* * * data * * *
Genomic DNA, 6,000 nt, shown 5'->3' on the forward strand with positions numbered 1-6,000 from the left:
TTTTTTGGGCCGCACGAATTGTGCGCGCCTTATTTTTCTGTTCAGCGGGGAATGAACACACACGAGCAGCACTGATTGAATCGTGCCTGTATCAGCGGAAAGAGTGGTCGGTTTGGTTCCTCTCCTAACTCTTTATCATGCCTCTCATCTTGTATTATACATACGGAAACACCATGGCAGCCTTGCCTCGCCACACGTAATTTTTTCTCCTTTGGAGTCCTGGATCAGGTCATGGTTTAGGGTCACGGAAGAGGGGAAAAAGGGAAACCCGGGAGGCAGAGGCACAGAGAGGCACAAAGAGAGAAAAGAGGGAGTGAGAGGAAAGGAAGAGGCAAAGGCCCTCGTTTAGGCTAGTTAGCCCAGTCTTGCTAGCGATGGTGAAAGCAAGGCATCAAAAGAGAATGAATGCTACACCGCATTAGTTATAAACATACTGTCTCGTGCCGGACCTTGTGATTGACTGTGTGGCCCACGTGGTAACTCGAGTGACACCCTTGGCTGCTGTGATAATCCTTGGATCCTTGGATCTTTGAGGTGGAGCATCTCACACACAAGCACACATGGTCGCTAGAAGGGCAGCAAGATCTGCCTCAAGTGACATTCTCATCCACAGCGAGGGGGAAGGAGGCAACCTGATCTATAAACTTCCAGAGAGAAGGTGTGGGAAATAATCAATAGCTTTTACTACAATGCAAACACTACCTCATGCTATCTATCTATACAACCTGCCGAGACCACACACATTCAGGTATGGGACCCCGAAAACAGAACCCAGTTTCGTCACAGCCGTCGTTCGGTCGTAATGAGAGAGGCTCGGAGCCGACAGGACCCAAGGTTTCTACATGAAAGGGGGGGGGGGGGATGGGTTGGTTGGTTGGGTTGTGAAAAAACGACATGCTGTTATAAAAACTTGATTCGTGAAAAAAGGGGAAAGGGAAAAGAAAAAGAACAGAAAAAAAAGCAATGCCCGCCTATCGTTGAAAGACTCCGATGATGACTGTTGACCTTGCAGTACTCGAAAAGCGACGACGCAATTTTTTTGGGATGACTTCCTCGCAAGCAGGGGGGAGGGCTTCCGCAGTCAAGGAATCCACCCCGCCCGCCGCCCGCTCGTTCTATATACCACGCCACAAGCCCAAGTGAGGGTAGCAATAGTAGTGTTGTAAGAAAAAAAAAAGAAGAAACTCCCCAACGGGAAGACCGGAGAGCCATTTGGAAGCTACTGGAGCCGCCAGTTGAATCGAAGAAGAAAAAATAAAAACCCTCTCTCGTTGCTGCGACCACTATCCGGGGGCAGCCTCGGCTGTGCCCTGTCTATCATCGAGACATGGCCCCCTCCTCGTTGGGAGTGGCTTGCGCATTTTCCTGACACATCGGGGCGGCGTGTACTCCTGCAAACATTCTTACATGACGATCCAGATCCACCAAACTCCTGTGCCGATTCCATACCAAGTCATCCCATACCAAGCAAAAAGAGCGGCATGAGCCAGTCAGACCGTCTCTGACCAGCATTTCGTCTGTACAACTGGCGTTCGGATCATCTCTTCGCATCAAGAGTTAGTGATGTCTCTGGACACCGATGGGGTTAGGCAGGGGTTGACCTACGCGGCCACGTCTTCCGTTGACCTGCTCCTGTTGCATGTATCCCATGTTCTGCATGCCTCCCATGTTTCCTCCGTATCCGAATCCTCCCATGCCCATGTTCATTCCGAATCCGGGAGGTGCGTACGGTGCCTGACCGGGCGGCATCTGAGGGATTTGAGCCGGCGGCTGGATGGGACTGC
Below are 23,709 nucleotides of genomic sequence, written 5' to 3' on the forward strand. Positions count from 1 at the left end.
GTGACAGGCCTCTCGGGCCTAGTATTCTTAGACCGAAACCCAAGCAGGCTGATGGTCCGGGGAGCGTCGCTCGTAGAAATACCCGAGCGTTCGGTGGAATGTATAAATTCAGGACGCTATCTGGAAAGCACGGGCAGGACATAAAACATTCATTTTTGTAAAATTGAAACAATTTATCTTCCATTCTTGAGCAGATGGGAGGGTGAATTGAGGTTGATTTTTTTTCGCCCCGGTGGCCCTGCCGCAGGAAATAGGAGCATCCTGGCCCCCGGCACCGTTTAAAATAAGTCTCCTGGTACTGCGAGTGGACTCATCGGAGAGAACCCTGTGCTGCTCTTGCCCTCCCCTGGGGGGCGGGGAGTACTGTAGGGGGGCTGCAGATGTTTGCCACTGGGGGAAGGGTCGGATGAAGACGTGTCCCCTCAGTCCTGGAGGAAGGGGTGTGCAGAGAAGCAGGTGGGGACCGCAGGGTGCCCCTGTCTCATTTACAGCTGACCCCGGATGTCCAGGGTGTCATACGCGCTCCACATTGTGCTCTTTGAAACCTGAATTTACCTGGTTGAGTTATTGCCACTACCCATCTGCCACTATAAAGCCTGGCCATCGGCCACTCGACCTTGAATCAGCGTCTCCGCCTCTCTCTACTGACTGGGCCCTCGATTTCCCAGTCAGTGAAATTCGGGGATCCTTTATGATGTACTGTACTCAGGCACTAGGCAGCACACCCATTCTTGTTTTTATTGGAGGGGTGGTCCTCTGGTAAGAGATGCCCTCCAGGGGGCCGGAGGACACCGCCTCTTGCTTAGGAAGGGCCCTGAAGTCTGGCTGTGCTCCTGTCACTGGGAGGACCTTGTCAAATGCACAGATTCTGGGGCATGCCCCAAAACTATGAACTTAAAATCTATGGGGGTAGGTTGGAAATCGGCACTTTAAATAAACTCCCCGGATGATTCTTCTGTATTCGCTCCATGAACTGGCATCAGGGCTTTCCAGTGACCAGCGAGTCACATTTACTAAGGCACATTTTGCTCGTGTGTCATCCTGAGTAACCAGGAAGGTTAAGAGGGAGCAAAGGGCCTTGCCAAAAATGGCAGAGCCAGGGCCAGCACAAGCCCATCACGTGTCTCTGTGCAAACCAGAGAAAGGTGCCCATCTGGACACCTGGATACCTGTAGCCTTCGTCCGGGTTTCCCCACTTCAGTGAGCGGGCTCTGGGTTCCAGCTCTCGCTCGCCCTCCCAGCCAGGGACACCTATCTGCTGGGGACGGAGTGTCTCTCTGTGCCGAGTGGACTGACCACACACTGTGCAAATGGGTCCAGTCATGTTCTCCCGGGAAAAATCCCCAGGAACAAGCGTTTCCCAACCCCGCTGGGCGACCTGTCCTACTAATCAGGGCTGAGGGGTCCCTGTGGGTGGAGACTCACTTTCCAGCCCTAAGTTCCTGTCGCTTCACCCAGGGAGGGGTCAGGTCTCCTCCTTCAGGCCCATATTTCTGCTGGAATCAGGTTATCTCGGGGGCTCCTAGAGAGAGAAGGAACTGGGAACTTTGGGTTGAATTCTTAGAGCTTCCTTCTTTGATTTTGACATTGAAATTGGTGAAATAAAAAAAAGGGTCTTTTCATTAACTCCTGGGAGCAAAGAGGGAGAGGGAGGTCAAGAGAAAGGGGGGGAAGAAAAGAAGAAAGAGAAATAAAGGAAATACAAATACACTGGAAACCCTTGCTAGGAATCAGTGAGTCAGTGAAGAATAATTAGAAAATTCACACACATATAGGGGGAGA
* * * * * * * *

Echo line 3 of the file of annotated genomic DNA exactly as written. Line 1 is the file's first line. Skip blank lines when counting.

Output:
Below are 23,709 nucleotides of genomic sequence, written 5' to 3' on the forward strand. Positions count from 1 at the left end.